Wednesday 25th July 2012 was undoubtedly one of the most important days of my life – graduating as a fully qualified vet and being granted the privilege to put those twelve all-important letters after my name was an incredible feeling. Graduation carries a mix of emotions for most people – relief at passing finals; sadness at leaving behind the familiarity of university, the proximity of so many friends and the wonders of student life and all it entails; and elation at having finally made it, celebrating surrounded by proud family and friends. But I found that underneath it all, there was the fear. The fear of all that graduation really represents: the beginning of “real life” and the transition into becoming a responsible grown-up who has well-thought-out real-life plans. The proud family and friends all have one question on their lips: “What next?”
For most newly qualified vets, the answer is blindingly obvious. But after five years of immersing myself in all things veterinary, I had convinced myself that I deserved a well-earned break. Three unconventional interviews later, I was gladly signing away five months of my life to live and work a winter season in an Austrian ski resort. The only downside was the gaping hole left between Wednesday 25th July, and some yet-to-be-determined date in late November when a 20 hour coach journey is set to initiate me into the life of a seasonnaire.
So it was without hesitation that I replied to Nick Short’s email looking for new graduates to work with the RVC’s E-Media department for a couple of months over summer. In my initial meeting with Nick, we discussed WikiVet and student podcasts, and I provisionally agreed to take on one of these kinds of projects. However, a few months later I somehow found myself back at the Camden campus accepting a temporary position covering the BLE Officer role. I was delighted to have some purpose in life for that five-month gaping hole, despite the trepidation I felt in accepting a job which I didn’t really understand. I had spent five years using Blackboard at the RVC, completely ignorant of the concept of The Bloomsbury Colleges and without any need to learn to use Moodle, since my time as a student came to an end several months before Blackboard did.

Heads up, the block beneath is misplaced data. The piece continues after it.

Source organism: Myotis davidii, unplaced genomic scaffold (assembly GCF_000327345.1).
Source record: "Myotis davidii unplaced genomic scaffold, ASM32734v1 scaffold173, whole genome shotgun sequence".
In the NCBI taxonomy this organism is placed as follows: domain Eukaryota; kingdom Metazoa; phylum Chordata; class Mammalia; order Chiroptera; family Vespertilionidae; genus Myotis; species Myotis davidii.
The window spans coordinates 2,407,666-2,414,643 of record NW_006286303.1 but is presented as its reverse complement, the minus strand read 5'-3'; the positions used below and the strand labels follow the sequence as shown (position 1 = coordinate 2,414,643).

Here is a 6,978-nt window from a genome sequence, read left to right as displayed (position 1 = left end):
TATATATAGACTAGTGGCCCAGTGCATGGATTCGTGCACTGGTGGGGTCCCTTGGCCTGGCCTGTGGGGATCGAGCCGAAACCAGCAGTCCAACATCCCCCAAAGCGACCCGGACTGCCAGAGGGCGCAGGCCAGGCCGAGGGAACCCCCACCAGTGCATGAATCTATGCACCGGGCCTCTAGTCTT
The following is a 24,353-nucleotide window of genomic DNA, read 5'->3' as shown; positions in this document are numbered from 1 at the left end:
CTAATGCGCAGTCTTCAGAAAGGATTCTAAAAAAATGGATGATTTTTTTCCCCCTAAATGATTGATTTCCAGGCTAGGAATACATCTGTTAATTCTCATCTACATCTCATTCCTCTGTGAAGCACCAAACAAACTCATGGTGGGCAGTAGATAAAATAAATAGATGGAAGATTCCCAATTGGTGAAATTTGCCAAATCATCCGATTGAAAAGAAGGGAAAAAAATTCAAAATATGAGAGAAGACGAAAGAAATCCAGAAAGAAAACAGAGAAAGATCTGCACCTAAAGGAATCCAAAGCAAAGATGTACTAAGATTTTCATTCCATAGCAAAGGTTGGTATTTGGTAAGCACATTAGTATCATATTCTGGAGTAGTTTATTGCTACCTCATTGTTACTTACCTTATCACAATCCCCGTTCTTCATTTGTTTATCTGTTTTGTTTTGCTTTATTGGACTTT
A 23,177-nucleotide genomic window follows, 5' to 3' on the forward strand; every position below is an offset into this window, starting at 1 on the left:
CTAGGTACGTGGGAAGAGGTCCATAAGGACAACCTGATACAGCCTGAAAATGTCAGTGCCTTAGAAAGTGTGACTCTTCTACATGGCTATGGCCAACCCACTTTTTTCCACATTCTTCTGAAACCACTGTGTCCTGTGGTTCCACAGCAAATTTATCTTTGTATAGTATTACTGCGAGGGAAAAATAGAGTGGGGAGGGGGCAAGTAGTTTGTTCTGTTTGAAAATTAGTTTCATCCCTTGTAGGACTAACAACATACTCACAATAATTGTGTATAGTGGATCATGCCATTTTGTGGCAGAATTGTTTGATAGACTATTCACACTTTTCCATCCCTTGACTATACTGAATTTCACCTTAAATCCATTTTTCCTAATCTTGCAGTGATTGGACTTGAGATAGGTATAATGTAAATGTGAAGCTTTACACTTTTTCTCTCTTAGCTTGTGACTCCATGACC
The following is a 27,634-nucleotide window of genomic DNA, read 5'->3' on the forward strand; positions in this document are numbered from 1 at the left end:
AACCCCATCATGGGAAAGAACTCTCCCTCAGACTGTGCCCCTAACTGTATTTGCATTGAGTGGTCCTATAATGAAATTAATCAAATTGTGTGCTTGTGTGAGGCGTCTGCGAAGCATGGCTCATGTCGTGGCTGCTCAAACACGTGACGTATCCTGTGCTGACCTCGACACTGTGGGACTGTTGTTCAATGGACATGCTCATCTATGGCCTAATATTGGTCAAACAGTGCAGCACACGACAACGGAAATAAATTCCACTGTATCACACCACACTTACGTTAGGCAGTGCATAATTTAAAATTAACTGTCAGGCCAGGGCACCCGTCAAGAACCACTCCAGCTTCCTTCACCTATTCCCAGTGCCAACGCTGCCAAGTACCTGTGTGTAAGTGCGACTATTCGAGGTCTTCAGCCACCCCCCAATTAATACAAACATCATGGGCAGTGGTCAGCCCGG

I wasn’t left with much time to worry, since Sarah asked me to start as soon as possible, so I turned up in Camden the following week with absolutely no idea what to expect. After an invaluable, yet brief, crash-course from Yanna in all things Bloomsbury, Moodle and ULCC, the role of BLE Officer was handed over to me. I was soon finding my feet in my first ever office job: raising tickets, responding to emails and trying to find the sometimes delicate balance required to liaise between the colleges and ULCC. I’ve taken minutes at meetings, written reports and given tours to interviewees. And I’ve learned that it’s not essential to understand all the acronyms and technical terms, as long as you comprehend the gravity of any given situation - I may not always understand the emails I’m writing but I’d like to think I’ve mastered the art of giving the impression that I do!
I’ve thoroughly enjoyed my time covering the role of BLE Officer – I’ve managed to extend my time at the RVC for a little longer, worked in some of the colleges that I would otherwise never have set foot in and, best of all, worked with so many lovely people who I’m so grateful to for being wonderfully patient with me and my complete lack of technical knowledge!
Clare Downes BVetMed MRCVS ex-BLE Officer and soon-to-be Austrian Ski Seasonnaire